This reproof falls heavy upon the infidels of this age, who are so far from loving God, that they do all they can to show their hatred of Him. "They declare their sin as Sodom" (Isaiah 3:9). "They set their mouth against the heavens" (Psalm 73:9), in pride and blasphemy, and bid open defiance to God. These are monsters in nature, devils in the shape of men! Let them read their doom: "If anyone does not love the Lord, that person is cursed!" (1 Cor. 16:22), that is, let him be accursed from God, until Christ's coming to judgment. Let him be heir to a curse while he lives, and at the dreadful day of the Lord, let him hear that heart rending sentence pronounced against him, "Depart, you who are cursed!"

The TESTS of love to God

Let us test ourselves impartially whether we are in the number of those that love God. For the deciding of this, as our love will be best seen by the fruits of it, I shall lay down fourteen signs, or fruits, of love to God, and it concerns us to search carefully whether any of these fruits grow in our garden.

1. The first fruit of genuine love to God—is the musing of the mind upon God. He who is in love—his thoughts are ever upon the object of his love. He who loves God is ravished and transported with the contemplation of God. "When I awake, I am still with You!" (Psalm 139:18). The thoughts are as travelers in the mind. David's thoughts kept on the heaven-road, "I am still with You!" God is the treasure, and where the treasure is, there is the heart. By this we may test our love to God. What are our thoughts most upon? Can we say we are ravished with delight, when we think on God? Have our thoughts got wings? Are they fled aloft? Do we contemplate Christ and glory? Oh, how far are they from being lovers of God—who scarcely ever think of God! "God is not in all his thoughts" (Psalm 10:4). A sinner crowds God out of his thoughts. He never thinks of God, unless with horror, as the prisoner thinks of the judge!

2. The next fruit of of genuine love to God—is desire of communion with Him. Love desires familiarity and fellowship. "My heart and flesh cry out for the living God" (Psalm 84:2). King David being debarred the house of God where the tabernacle was, the visible token of His presence, he breathes after God, and in a holy pathos of desire, cries out for the living God. Lovers desire to be conversing together. If we love God we prize His ordinances, because there we meet with God. He speaks to us in His Word—and we speak to Him in prayer. By this let us examine our love to God. Do we desire intimacy of communion with God? Lovers cannot be long away from each other. Such as love God have a holy affection for Him—and desire to be with Him. They can bear the lack of anything—but God's presence. They can do without health and friends, they can be happy without a full table—but they cannot be happy without God. "Hide not your face from me, lest I be like those who go down into the grave" (Psalm 143:7). Lovers have their fainting fits. David was ready to faint away and die, when he had not a sight of God. They who love God cannot be contented with having ordinances, unless they may enjoy God in them; that would be to lick the glass, and not the honey.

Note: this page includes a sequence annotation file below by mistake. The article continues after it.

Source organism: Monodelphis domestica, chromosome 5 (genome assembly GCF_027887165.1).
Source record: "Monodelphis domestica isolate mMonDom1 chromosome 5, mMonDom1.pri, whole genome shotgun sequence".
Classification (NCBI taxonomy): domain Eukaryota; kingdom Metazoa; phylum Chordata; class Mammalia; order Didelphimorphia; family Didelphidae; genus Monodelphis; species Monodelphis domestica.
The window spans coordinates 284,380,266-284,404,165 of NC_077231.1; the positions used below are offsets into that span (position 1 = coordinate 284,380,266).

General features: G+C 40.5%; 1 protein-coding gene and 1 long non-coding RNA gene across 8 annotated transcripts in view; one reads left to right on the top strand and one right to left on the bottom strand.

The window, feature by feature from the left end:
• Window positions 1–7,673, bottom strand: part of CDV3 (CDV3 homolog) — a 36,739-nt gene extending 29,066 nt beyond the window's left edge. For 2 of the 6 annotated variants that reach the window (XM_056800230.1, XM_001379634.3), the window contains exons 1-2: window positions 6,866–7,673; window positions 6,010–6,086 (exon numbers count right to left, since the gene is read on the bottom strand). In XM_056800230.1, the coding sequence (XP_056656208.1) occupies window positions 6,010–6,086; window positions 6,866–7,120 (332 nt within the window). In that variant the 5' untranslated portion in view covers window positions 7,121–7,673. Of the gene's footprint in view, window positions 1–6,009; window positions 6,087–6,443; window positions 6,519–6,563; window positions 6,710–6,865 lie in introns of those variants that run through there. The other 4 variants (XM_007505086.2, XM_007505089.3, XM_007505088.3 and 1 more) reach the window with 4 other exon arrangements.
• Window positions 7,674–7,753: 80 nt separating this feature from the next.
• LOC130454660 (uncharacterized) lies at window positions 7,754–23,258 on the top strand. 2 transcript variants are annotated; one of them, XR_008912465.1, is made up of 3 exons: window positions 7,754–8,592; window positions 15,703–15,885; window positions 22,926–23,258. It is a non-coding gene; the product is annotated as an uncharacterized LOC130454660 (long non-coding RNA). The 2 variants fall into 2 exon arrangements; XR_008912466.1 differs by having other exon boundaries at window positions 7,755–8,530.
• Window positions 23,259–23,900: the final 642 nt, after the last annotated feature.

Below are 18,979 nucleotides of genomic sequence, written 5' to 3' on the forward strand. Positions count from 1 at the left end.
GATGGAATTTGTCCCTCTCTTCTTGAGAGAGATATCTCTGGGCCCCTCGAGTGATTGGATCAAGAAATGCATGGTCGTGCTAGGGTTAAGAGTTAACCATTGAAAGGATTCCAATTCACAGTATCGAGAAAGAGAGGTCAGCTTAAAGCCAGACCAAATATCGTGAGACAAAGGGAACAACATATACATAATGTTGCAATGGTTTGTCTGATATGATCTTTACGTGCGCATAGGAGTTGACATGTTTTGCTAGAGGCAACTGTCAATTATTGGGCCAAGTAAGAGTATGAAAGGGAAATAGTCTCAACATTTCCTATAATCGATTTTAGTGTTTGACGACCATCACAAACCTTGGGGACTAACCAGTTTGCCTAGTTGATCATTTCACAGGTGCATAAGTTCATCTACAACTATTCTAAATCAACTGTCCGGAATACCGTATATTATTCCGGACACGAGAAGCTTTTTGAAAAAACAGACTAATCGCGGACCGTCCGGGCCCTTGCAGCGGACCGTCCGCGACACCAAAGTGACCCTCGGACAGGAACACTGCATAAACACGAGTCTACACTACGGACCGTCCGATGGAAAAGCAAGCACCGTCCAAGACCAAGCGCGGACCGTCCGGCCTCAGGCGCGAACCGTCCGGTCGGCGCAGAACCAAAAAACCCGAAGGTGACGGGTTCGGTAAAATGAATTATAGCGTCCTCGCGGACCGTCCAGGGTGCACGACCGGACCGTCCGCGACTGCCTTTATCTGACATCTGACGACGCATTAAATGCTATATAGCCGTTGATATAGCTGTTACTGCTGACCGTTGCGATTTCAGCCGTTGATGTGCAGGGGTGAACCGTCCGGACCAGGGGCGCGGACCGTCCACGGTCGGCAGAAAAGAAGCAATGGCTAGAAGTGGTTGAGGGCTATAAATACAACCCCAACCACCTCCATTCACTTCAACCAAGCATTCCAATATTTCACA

What shall we say to those who can be all their lives long without God? They think that God may be ignored: they complain they lack health and trading—but not that they lack God! Wicked men are not acquainted with God. How can they love Him—who are not acquainted with him! Nay, which is worse, they do not desire to be acquainted with Him. "They say to God, Depart from us, we desire not the knowledge of your ways" (Job 21:14). Sinners shun acquaintance with God, they count His presence a burden; and are these lovers of God? Does that woman love her husband, who cannot endure to be in his presence?

3. Another fruit of of genuine love to God—is grief for sin. Where there is love to God—there is a grieving for our sins of unkindness against Him. A child who loves his father, cannot but weep for offending him. The heart which burns in love—melts in tears. Oh! that I should abuse the love of so dear a Savior! Did not my Lord suffer enough upon the cross—but must I make Him suffer more? Shall I give Him more gall and vinegar to drink? How disloyal and hypocritical have I been! How have I grieved His Spirit, trampled upon His royal commands, slighted His blood! This opens a vein of godly sorrow, and makes the heart bleed afresh. "Peter went out, and wept bitterly" (Matt. 26:75). When Peter thought how dearly Christ loved him; how he was taken up into the mount of transfiguration, where Christ showed him the glory of heaven in a vision; that he should deny Christ after he had received such amazing love from Him, this broke his heart with grief—he went out, and wept bitterly.

By this let us test our love to God. Do we shed the tears of godly sorrow? Do we grieve for our unkindness against God, our abuse of His mercy, our non improvement the talents which He has given us? How far are they from loving God—who sin daily, and their hearts never smite them! They have a sea of sin—and not a drop of sorrow! They are so far from being troubled, that they make merry with their sins. "When you engage in your wickedness, then you rejoice!" (Jer. 11:15). Oh wretch! Did Christ bleed for sin—and do you laugh at it? These are far from loving God. Does he love his friend—who loves to do him an injury?

4. Another fruit of genuine love to God—is courage. Love is valorous—it turns cowardice into courage. Love will make one venture upon the greatest difficulties and hazards. The fearful hen will fly upon a dog or serpent—to defend her young ones. Just so, love infuses a spirit of gallantry and fortitude into a Christian. He who loves God will stand up in His cause, and be an advocate for Him. "We cannot but speak the things which we have seen and heard" (Acts 4:20). He who is afraid to own Christ, has but little love to Him. Nicodemus came sneaking to Christ by night (John 3:2). He was fearful of being seen with Him in the day time. Love casts out fear. As the sun expels fogs and vapors, so divine love in a great measure expels carnal fear. Does he love God—who can hear His blessed truths spoken against and be silent? He who loves his friend will stand up for him, and vindicate him when he is reproached. Does Christ appear for us in heaven—and are we afraid to appear for Him on earth? Love animates a Christian, it fires his heart with zeal, and steels him with courage.